Re: Is it Possible to Enforce This Relationship at the DB Level?

From: Cimode <>
Date: Mon, 22 Oct 2007 11:33:32 -0700
Message-ID: <>

On 22 oct, 18:42, dutone <> wrote:

> > > > > > In *no case* presentation should determine design. Proper design
> > > > > > should be the consequence of studying sound principles of relational
> > > > > > modeling.
> > > > > Huh, who said anything about presentation? I'm trying to construct an
> > > > > appropriate data model based on a set of business rules.
> > > > > Thanks for the advice....
> > > > "client", "spreadsheet", "cells", etc. all sound like user interface
> > > > or
> > > > presentation concepts. Difficult to tell without working definitions
> > > > for these entities that you have identified, though.
> > > Yes, words can imply a specific idea to someone at first; context,
> > > context, context.

> > > In my case, spreadsheets are what drives the whole process and must be
> > > decomposed before additional processes can take place.
> > > The associated tables the represent configuration information each
> > > client's service has.
> > Ok let me get this are basically saying to people here
> > that you want to design a system which purpose would be building a
> > data store where propositions would be presentation elements and then
> > your pretend that it has nothing to do with a confusion between
> > presentation and data layer.
> > Is it me or is this a joke.
> You're a joke.
Looking at the epidermic way you react to something so obvious makes a clear cut case of your ignorance and confusion. Both TroyK and I have tried to point out an obvious confusion but you keep arguing for some obscure reasons meaningful only to you. Case closed.

> Why don't you quit deferring to the notion of spreadsheets being a
> presentation element and look at the problem for what it is?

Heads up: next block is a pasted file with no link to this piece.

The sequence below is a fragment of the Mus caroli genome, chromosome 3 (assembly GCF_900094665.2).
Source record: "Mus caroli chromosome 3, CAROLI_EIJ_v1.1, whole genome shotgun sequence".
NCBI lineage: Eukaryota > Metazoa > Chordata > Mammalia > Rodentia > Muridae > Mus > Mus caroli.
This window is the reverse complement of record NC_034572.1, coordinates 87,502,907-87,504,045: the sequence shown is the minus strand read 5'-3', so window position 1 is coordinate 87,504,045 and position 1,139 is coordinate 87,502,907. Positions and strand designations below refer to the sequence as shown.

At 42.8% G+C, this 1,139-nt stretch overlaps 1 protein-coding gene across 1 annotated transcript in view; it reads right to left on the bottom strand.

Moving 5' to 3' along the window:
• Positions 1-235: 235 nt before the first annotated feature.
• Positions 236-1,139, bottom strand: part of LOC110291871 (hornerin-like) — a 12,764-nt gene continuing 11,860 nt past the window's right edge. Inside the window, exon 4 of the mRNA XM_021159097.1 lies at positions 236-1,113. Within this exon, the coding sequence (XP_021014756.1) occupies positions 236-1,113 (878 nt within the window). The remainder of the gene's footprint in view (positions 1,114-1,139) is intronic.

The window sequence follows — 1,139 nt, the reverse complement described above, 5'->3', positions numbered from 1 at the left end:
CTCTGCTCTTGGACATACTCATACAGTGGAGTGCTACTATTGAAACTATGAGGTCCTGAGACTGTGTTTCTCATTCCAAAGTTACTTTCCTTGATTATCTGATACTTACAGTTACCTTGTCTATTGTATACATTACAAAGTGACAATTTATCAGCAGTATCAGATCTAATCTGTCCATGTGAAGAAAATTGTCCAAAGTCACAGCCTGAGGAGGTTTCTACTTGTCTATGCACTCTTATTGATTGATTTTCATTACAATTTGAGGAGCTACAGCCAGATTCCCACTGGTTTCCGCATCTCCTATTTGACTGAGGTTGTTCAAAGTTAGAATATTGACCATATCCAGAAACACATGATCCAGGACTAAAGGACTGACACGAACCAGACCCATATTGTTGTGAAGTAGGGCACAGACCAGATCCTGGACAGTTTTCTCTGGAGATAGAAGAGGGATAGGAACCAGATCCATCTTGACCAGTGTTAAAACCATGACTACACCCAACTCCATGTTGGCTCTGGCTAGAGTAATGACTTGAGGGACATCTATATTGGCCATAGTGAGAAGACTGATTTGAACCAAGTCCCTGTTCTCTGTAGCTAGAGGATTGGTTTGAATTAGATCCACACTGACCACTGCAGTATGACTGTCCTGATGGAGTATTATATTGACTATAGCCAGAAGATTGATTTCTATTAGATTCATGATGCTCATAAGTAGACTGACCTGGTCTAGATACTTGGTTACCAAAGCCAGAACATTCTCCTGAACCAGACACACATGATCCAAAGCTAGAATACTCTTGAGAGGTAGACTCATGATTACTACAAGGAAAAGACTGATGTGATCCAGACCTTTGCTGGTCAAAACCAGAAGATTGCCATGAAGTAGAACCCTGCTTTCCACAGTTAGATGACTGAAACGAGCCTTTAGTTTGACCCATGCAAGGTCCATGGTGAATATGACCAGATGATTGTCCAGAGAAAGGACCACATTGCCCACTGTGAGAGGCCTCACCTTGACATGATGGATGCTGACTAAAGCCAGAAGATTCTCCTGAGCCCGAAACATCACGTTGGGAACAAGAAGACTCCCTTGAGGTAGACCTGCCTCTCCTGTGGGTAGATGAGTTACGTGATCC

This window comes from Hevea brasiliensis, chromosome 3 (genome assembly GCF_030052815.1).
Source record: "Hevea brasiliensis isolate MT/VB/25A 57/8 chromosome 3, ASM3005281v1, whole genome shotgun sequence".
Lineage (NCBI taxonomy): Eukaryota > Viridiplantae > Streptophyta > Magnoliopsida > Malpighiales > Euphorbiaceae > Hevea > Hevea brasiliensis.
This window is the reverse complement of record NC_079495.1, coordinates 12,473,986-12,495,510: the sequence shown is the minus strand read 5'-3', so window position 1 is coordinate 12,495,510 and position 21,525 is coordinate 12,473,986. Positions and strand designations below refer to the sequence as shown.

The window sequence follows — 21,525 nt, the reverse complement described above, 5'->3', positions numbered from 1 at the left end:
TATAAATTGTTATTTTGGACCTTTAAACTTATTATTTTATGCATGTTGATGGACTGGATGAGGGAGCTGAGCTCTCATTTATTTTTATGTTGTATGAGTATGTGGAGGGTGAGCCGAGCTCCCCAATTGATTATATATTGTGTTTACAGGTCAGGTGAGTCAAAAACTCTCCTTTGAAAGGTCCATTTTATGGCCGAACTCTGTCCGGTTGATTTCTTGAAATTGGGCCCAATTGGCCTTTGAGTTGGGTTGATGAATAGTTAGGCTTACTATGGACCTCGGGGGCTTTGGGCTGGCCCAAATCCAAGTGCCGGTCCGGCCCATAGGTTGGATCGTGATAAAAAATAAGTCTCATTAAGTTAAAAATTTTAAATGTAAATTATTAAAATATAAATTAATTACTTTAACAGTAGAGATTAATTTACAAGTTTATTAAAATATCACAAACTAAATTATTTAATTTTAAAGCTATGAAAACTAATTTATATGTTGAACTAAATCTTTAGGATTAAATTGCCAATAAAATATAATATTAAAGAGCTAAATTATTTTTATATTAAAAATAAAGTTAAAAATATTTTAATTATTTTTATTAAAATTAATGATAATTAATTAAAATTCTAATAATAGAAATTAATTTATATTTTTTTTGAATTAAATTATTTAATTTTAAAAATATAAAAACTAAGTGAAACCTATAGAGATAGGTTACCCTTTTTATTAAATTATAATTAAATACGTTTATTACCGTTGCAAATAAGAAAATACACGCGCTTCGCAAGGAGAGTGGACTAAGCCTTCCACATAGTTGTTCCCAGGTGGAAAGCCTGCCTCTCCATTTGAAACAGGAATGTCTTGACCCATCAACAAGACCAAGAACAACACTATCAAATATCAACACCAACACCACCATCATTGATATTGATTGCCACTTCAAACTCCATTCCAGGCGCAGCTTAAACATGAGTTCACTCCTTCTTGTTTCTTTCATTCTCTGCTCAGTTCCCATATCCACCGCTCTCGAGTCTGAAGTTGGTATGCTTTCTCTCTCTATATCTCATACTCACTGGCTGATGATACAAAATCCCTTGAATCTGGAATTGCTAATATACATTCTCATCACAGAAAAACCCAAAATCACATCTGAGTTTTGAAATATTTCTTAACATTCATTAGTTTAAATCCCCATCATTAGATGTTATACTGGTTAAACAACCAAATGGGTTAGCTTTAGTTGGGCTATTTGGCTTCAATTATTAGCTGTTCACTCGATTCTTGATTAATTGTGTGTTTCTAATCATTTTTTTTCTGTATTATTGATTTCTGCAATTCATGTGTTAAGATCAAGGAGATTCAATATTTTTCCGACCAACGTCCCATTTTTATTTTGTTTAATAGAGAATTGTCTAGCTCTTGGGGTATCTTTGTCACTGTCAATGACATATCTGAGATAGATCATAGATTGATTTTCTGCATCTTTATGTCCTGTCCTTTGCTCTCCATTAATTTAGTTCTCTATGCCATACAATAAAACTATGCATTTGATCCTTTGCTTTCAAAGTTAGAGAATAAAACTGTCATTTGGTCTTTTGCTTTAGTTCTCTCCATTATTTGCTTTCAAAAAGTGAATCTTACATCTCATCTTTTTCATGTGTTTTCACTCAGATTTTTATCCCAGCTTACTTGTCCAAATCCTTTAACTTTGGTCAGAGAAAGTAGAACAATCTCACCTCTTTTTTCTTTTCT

I doubt the problem here is truly about design or even spreadsheets.

The problem is that, as any ignorant and lazy git who find himself in position to have to design a db system with no formal education about relational modeling, you simply rely on the some magical hope to find an online cookbook approach that would help you look good with your boss...

The truth is you simply have no clue what you are doing and hope that somebody will do it for you without getting paid.

> I'm automatically importing spreadsheet data sent from various
> clients, all of whom will be sending them in different formats.
You do not need anything else than a name an X and a Y and a content represent spreadsheet information which obviously is not sufficient to qualify data a being structured and therefore ready to be structured.

> In the scope of my system, what way, other than the fact they are called
> "spreadsheets", are they being used as a presentation element?
What else could they be?

> Should I cajole the clients to export their spreadsheets to CSV,XML, or
> maybe YAML to avoid using a presentation element?

If you are convinced that it is simpler to export data into some format, send it and reparsing it back into a database instead of directly interfacing directly with their original data source that simply show how hopeless is your enterprise to build a decent system.

> Where should one store vital configuration information related to key
> entities then? Based on your stunning analysis, should I conclude that
> using a database to store configuration information is wrong? Oh, I
> hope someone tells all the CMS DB designers that they've been mixing
> presentation and data layers.
If they are as self assured and vociferous about their ignorance as you are, I have *no* doubt they did.

If you plan on being insulting to people who simply try to help, then you can go fuck yourself. Received on Mon Oct 22 2007 - 20:33:32 CEST

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